A new study says tooth decay in young children is on the rise
The tooth fairy might be working overtime this year. According to the largest government dental study in 25 years, tooth decay in baby teeth has risen from 24% to 28% in children ages 2 to 5 since 1999. Before that, tooth decay had been on the decline for 40 years.
Food for Thought
Experts believe that this new trend might have something to do with kids’ eating habits. “Parents are giving their children more processed snack foods than in the past and more bottled water or other drinks instead of fluoridated tap water, ” said Dr. Bruce Dye, of the National Center for Health Statistics, who lead the study.
Bottled water often does not have the right amount of fluoride. Fluoride is a substance that is found naturally in water. Research has shown that at certain levels, it strengthens tooth enamel and helps prevent tooth decay. Many communities add fluoride to their water supplies to tap into this cavity-fighting power.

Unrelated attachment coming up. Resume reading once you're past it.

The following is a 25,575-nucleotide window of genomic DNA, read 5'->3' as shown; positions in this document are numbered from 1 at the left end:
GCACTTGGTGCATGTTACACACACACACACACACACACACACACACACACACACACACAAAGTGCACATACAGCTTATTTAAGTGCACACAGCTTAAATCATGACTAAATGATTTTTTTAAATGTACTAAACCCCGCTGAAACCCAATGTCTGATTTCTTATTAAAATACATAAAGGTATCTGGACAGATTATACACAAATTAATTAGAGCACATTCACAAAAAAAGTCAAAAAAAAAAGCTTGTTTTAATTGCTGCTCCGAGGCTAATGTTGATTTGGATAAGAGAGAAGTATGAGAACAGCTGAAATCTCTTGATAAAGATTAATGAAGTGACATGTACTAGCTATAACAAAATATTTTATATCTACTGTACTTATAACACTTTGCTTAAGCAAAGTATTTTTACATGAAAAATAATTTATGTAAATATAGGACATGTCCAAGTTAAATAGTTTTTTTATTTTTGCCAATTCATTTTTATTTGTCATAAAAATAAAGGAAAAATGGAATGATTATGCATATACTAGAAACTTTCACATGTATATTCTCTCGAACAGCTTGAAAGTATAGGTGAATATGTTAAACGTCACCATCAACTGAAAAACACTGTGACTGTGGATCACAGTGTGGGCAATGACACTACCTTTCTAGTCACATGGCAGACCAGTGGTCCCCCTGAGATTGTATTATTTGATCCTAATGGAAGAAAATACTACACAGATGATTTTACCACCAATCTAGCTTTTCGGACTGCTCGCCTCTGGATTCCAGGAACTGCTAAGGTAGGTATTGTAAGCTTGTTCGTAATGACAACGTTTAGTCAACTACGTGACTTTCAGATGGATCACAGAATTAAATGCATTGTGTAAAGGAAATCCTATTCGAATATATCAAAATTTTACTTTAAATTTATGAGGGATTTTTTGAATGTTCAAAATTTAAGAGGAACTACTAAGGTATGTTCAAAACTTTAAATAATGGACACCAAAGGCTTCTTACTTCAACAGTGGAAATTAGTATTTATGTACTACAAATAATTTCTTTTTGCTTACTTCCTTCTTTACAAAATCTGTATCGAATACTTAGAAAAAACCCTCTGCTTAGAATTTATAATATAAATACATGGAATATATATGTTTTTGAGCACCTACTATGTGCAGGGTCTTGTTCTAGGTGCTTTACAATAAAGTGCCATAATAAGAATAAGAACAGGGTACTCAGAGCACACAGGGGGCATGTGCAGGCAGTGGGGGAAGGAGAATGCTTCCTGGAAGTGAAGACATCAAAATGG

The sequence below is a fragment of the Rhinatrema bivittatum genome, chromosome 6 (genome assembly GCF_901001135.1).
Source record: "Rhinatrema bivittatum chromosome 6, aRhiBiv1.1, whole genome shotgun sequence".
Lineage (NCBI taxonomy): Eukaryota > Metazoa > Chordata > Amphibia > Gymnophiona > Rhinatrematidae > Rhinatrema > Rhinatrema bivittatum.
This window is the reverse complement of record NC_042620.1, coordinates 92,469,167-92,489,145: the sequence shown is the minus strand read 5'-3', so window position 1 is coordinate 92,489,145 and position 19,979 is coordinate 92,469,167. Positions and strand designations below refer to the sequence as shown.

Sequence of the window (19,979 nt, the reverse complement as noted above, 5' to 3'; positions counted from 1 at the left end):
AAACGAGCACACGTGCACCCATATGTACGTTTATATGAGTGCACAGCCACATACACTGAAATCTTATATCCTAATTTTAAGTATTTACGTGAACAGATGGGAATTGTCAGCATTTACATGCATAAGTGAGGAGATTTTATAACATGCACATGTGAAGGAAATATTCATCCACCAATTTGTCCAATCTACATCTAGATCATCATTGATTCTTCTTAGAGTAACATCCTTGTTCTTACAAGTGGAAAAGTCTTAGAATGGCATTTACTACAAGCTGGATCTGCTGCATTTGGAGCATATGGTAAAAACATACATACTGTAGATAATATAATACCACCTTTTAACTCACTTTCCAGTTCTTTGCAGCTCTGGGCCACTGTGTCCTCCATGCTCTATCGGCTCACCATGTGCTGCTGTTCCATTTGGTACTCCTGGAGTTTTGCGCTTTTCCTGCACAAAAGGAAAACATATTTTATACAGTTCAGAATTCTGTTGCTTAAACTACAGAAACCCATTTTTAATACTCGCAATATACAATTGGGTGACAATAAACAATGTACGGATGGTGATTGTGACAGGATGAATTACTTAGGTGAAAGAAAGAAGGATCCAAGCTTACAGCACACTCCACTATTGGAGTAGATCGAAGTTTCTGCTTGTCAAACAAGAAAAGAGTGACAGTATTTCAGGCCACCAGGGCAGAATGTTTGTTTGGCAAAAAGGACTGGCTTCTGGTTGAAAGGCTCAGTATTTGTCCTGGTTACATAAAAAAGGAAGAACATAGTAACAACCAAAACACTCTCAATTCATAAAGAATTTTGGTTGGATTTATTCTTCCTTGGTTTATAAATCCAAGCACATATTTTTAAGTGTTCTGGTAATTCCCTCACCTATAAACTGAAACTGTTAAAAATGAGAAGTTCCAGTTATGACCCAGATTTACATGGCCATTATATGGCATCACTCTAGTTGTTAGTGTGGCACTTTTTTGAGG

Processed snack foods tend to be loaded with sugar. Sweet, starchy foods stick to the teeth, forming a film. If that film is not brushed away, it can lead to tooth decay.
Children have 20 baby teeth. Most kids start losing their baby teeth when they are about 6 years old, but some fall out earlier. Dentists are calling for parents to take kids as young as 1 year old to the dentist to help prevent cavities.
A Reason to Smile
Thankfully, not all the news is bad. The study found that kids age 6 to 11 have fewer cavities. Experts think this might be due to the fact that more dentists are using dental sealants, or plastic coatings that are applied to teeth to prevent decay.
Adults can also share in the good news. A serious form of gum disease called periodontitis has decreased by 50% in adults 20 to 64 years old. “Overall, we can say that most Americans are noticing an improvement in their oral health,” said Dye.